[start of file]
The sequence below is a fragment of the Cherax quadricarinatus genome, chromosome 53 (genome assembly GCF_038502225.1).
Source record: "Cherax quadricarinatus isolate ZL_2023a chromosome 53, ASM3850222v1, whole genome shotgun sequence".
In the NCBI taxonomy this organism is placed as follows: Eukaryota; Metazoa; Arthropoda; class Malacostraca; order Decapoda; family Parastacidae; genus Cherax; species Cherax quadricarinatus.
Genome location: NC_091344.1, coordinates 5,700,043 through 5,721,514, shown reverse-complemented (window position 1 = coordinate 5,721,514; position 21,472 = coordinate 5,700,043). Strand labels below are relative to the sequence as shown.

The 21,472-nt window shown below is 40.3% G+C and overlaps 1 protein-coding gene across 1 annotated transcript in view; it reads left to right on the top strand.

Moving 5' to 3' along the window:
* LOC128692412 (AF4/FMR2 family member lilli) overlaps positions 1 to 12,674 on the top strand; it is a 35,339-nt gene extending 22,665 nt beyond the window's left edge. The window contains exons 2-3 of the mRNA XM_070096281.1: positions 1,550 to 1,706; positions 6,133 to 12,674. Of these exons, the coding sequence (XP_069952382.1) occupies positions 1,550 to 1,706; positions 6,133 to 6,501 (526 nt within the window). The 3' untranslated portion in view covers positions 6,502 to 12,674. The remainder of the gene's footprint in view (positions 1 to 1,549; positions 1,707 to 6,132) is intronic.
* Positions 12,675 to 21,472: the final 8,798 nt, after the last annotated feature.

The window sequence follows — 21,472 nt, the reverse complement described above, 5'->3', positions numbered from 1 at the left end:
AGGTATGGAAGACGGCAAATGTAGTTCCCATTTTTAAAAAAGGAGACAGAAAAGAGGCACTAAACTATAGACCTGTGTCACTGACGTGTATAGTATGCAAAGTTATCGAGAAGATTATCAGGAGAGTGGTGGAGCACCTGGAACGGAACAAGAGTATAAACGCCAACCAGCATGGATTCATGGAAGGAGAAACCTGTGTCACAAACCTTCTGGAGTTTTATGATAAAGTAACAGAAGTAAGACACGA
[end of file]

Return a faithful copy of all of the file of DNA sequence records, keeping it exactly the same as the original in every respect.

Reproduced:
The sequence below is a fragment of the Cherax quadricarinatus genome, chromosome 53 (genome assembly GCF_038502225.1).
Source record: "Cherax quadricarinatus isolate ZL_2023a chromosome 53, ASM3850222v1, whole genome shotgun sequence".
In the NCBI taxonomy this organism is placed as follows: Eukaryota; Metazoa; Arthropoda; class Malacostraca; order Decapoda; family Parastacidae; genus Cherax; species Cherax quadricarinatus.
Genome location: NC_091344.1, coordinates 5,700,043 through 5,721,514, shown reverse-complemented (window position 1 = coordinate 5,721,514; position 21,472 = coordinate 5,700,043). Strand labels below are relative to the sequence as shown.

The 21,472-nt window shown below is 40.3% G+C and overlaps 1 protein-coding gene across 1 annotated transcript in view; it reads left to right on the top strand.

Moving 5' to 3' along the window:
* LOC128692412 (AF4/FMR2 family member lilli) overlaps positions 1 to 12,674 on the top strand; it is a 35,339-nt gene extending 22,665 nt beyond the window's left edge. The window contains exons 2-3 of the mRNA XM_070096281.1: positions 1,550 to 1,706; positions 6,133 to 12,674. Of these exons, the coding sequence (XP_069952382.1) occupies positions 1,550 to 1,706; positions 6,133 to 6,501 (526 nt within the window). The 3' untranslated portion in view covers positions 6,502 to 12,674. The remainder of the gene's footprint in view (positions 1 to 1,549; positions 1,707 to 6,132) is intronic.
* Positions 12,675 to 21,472: the final 8,798 nt, after the last annotated feature.

The window sequence follows — 21,472 nt, the reverse complement described above, 5'->3', positions numbered from 1 at the left end:
AGGTATGGAAGACGGCAAATGTAGTTCCCATTTTTAAAAAAGGAGACAGAAAAGAGGCACTAAACTATAGACCTGTGTCACTGACGTGTATAGTATGCAAAGTTATCGAGAAGATTATCAGGAGAGTGGTGGAGCACCTGGAACGGAACAAGAGTATAAACGCCAACCAGCATGGATTCATGGAAGGAGAAACCTGTGTCACAAACCTTCTGGAGTTTTATGATAAAGTAACAGAAGTAAGACACGA